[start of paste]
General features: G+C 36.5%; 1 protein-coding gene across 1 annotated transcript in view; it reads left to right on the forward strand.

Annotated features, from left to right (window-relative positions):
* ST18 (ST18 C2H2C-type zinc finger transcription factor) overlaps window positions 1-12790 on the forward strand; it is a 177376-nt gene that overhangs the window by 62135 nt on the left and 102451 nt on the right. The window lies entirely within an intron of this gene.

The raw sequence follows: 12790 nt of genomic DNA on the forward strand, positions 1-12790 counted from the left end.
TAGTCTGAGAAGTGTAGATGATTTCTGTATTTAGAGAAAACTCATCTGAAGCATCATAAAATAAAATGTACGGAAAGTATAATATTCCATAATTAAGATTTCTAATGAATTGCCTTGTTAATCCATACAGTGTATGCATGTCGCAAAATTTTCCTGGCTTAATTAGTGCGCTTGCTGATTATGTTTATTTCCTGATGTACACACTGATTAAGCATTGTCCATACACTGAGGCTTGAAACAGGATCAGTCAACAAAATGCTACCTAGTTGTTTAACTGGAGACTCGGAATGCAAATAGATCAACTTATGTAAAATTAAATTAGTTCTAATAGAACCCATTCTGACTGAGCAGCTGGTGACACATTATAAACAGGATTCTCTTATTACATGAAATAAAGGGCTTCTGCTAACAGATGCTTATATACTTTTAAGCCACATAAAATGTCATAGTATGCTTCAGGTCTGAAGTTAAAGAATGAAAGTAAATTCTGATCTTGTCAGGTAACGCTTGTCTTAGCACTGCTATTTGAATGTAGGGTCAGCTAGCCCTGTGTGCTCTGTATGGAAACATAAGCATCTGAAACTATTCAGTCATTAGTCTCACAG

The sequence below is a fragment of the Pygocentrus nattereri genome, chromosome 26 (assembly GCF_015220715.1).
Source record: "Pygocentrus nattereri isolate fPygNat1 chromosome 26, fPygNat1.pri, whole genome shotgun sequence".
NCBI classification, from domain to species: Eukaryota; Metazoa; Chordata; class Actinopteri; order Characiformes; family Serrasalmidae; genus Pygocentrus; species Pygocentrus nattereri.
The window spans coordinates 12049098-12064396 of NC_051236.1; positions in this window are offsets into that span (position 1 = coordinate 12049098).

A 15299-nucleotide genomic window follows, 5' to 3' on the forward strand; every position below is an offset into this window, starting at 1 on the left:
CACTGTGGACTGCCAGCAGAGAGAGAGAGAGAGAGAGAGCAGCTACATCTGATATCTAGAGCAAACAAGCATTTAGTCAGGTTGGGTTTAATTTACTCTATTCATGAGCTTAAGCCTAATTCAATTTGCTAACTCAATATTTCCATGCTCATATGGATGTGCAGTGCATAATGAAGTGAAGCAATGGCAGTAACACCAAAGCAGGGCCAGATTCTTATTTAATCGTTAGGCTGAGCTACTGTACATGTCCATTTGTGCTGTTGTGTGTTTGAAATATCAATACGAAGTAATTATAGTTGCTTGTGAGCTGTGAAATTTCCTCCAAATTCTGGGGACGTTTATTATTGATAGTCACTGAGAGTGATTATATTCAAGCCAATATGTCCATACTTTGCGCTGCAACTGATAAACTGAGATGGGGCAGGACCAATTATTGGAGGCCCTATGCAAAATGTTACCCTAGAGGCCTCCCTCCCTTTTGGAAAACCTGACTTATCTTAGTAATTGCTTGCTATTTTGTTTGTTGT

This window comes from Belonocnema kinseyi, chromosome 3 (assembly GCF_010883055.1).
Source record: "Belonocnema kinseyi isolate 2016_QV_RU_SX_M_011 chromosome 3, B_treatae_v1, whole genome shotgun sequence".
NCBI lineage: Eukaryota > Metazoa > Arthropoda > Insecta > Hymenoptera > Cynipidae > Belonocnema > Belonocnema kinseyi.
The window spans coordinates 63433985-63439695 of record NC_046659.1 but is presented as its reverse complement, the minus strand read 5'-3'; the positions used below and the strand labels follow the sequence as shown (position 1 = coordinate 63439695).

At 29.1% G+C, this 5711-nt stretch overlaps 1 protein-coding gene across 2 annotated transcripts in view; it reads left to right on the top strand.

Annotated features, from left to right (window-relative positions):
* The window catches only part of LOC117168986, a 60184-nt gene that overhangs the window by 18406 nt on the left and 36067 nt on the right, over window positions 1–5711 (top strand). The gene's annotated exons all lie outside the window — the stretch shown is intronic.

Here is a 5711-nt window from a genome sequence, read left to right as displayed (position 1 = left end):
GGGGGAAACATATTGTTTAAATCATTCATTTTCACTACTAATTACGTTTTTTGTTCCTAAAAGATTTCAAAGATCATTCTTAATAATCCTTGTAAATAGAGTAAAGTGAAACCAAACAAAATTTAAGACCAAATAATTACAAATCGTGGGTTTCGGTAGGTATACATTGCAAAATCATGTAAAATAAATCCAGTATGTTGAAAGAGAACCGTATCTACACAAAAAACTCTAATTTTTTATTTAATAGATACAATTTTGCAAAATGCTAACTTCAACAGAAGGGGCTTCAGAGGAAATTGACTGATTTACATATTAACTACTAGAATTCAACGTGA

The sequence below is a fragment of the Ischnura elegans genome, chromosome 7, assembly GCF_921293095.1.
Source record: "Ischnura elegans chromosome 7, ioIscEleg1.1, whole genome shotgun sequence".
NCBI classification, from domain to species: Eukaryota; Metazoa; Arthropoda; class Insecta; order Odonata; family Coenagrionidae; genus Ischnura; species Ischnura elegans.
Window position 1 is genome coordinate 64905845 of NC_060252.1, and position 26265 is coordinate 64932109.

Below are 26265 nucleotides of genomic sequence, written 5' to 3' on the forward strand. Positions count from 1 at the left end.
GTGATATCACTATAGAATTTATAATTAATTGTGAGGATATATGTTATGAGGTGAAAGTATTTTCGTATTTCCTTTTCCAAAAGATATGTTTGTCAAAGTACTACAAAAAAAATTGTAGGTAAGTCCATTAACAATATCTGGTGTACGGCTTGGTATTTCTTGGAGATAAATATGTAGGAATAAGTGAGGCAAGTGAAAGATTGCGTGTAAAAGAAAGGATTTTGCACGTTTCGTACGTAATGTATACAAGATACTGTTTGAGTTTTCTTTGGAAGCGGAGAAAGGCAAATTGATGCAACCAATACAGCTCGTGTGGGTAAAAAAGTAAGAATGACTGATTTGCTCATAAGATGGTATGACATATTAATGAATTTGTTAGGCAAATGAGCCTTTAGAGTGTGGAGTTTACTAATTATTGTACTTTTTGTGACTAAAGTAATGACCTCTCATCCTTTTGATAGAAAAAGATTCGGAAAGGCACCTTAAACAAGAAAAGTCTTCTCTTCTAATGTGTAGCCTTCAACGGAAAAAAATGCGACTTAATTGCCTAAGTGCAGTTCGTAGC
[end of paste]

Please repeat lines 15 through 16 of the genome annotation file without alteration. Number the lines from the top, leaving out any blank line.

The window spans coordinates 63433985-63439695 of record NC_046659.1 but is presented as its reverse complement, the minus strand read 5'-3'; the positions used below and the strand labels follow the sequence as shown (position 1 = coordinate 63439695).

At 29.1% G+C, this 5711-nt stretch overlaps 1 protein-coding gene across 2 annotated transcripts in view; it reads left to right on the top strand.